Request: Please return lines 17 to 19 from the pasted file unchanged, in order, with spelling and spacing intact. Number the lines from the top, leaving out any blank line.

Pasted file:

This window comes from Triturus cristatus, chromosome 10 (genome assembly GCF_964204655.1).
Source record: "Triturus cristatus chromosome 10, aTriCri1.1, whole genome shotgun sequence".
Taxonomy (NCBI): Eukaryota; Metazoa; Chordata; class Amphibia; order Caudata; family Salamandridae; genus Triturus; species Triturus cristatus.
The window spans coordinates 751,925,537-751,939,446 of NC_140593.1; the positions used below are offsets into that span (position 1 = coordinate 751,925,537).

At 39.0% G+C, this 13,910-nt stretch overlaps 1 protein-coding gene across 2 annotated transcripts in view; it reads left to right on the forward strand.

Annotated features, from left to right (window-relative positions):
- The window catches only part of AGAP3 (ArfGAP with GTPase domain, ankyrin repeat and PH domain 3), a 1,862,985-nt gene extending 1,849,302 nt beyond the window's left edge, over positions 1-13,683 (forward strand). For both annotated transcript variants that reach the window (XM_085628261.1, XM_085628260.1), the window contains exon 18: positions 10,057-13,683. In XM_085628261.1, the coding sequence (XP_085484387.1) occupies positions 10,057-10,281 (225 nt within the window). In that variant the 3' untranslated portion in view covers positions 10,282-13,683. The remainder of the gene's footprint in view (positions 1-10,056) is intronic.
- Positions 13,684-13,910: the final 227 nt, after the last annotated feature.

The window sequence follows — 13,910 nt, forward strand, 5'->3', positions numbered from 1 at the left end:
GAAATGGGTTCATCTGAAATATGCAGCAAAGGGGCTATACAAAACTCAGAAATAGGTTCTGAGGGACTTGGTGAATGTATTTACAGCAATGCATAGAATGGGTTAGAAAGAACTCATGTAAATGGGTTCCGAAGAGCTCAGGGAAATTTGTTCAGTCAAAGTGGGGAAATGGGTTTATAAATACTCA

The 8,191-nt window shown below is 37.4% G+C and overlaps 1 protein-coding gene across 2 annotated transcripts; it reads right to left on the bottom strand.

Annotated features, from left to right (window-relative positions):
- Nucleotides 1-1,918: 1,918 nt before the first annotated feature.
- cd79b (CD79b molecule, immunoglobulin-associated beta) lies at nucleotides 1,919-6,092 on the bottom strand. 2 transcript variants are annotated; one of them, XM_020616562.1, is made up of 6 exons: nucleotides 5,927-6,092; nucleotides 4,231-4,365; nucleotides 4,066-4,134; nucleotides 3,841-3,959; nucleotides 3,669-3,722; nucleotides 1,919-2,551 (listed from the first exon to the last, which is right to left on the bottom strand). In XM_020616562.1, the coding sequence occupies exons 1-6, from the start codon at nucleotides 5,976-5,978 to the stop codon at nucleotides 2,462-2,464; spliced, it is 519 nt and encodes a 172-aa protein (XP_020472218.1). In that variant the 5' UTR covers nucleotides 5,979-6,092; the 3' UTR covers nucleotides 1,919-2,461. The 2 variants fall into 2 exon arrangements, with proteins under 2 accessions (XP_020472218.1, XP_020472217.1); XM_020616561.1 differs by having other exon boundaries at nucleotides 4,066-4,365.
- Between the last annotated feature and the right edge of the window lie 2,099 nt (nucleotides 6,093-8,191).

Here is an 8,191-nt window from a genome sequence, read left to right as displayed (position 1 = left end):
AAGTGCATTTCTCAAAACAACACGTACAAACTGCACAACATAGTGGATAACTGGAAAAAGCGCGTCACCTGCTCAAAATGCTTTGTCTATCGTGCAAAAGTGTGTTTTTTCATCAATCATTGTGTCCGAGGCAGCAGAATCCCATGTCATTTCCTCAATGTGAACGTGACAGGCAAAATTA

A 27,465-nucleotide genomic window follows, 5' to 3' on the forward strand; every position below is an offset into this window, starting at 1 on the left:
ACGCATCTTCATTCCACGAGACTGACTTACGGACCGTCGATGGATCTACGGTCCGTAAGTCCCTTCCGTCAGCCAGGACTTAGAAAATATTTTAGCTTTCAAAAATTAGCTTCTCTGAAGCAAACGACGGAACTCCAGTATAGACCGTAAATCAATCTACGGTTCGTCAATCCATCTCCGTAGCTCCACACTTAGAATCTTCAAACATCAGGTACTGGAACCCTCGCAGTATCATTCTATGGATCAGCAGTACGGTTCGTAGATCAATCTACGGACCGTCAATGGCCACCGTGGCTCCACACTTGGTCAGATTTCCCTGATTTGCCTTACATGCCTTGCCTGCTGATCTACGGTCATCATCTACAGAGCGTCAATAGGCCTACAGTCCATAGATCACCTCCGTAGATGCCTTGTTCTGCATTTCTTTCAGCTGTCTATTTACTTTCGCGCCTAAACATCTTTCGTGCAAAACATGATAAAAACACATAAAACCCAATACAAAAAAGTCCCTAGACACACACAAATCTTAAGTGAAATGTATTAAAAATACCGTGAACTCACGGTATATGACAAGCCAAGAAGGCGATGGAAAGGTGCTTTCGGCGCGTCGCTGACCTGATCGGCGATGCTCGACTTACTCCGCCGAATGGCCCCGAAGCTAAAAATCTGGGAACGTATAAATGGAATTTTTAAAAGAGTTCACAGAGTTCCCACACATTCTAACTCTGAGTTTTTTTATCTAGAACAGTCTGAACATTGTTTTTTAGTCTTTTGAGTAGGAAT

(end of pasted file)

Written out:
AAGTGCATTTCTCAAAACAACACGTACAAACTGCACAACATAGTGGATAACTGGAAAAAGCGCGTCACCTGCTCAAAATGCTTTGTCTATCGTGCAAAAGTGTGTTTTTTCATCAATCATTGTGTCCGAGGCAGCAGAATCCCATGTCATTTCCTCAATGTGAACGTGACAGGCAAAATTA

A 27,465-nucleotide genomic window follows, 5' to 3' on the forward strand; every position below is an offset into this window, starting at 1 on the left:
ACGCATCTTCATTCCACGAGACTGACTTACGGACCGTCGATGGATCTACGGTCCGTAAGTCCCTTCCGTCAGCCAGGACTTAGAAAATATTTTAGCTTTCAAAAATTAGCTTCTCTGAAGCAAACGACGGAACTCCAGTATAGACCGTAAATCAATCTACGGTTCGTCAATCCATCTCCGTAGCTCCACACTTAGAATCTTCAAACATCAGGTACTGGAACCCTCGCAGTATCATTCTATGGATCAGCAGTACGGTTCGTAGATCAATCTACGGACCGTCAATGGCCACCGTGGCTCCACACTTGGTCAGATTTCCCTGATTTGCCTTACATGCCTTGCCTGCTGATCTACGGTCATCATCTACAGAGCGTCAATAGGCCTACAGTCCATAGATCACCTCCGTAGATGCCTTGTTCTGCATTTCTTTCAGCTGTCTATTTACTTTCGCGCCTAAACATCTTTCGTGCAAAACATGATAAAAACACATAAAACCCAATACAAAAAAGTCCCTAGACACACACAAATCTTAAGTGAAATGTATTAAAAATACCGTGAACTCACGGTATATGACAAGCCAAGAAGGCGATGGAAAGGTGCTTTCGGCGCGTCGCTGACCTGATCGGCGATGCTCGACTTACTCCGCCGAATGGCCCCGAAGCTAAAAATCTGGGAACGTATAAATGGAATTTTTAAAAGAGTTCACAGAGTTCCCACACATTCTAACTCTGAGTTTTTTTATCTAGAACAGTCTGAACATTGTTTTTTAGTCTTTTGAGTAGGAAT